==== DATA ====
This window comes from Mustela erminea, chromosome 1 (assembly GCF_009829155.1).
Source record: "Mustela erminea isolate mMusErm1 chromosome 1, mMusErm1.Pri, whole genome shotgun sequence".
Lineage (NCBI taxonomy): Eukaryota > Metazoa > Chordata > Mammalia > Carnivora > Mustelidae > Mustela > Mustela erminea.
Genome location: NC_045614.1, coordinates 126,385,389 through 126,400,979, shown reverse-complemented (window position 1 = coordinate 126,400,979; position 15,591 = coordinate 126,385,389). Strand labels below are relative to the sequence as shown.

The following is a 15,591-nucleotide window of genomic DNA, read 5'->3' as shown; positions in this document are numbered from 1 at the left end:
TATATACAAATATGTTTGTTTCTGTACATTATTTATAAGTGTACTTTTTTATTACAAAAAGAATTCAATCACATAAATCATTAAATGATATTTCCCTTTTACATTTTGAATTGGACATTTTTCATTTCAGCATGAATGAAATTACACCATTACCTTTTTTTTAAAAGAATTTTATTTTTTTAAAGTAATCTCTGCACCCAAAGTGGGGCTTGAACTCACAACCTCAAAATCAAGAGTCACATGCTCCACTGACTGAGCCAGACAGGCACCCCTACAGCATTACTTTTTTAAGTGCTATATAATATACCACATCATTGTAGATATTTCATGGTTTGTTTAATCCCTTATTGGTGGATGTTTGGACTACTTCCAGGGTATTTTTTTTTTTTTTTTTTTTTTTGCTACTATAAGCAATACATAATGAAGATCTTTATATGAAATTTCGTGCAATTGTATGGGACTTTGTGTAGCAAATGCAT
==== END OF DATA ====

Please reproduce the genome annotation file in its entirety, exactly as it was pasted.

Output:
This window comes from Mustela erminea, chromosome 1 (assembly GCF_009829155.1).
Source record: "Mustela erminea isolate mMusErm1 chromosome 1, mMusErm1.Pri, whole genome shotgun sequence".
Lineage (NCBI taxonomy): Eukaryota > Metazoa > Chordata > Mammalia > Carnivora > Mustelidae > Mustela > Mustela erminea.
Genome location: NC_045614.1, coordinates 126,385,389 through 126,400,979, shown reverse-complemented (window position 1 = coordinate 126,400,979; position 15,591 = coordinate 126,385,389). Strand labels below are relative to the sequence as shown.

The following is a 15,591-nucleotide window of genomic DNA, read 5'->3' as shown; positions in this document are numbered from 1 at the left end:
TATATACAAATATGTTTGTTTCTGTACATTATTTATAAGTGTACTTTTTTATTACAAAAAGAATTCAATCACATAAATCATTAAATGATATTTCCCTTTTACATTTTGAATTGGACATTTTTCATTTCAGCATGAATGAAATTACACCATTACCTTTTTTTTAAAAGAATTTTATTTTTTTAAAGTAATCTCTGCACCCAAAGTGGGGCTTGAACTCACAACCTCAAAATCAAGAGTCACATGCTCCACTGACTGAGCCAGACAGGCACCCCTACAGCATTACTTTTTTAAGTGCTATATAATATACCACATCATTGTAGATATTTCATGGTTTGTTTAATCCCTTATTGGTGGATGTTTGGACTACTTCCAGGGTATTTTTTTTTTTTTTTTTTTTTTTGCTACTATAAGCAATACATAATGAAGATCTTTATATGAAATTTCGTGCAATTGTATGGGACTTTGTGTAGCAAATGCAT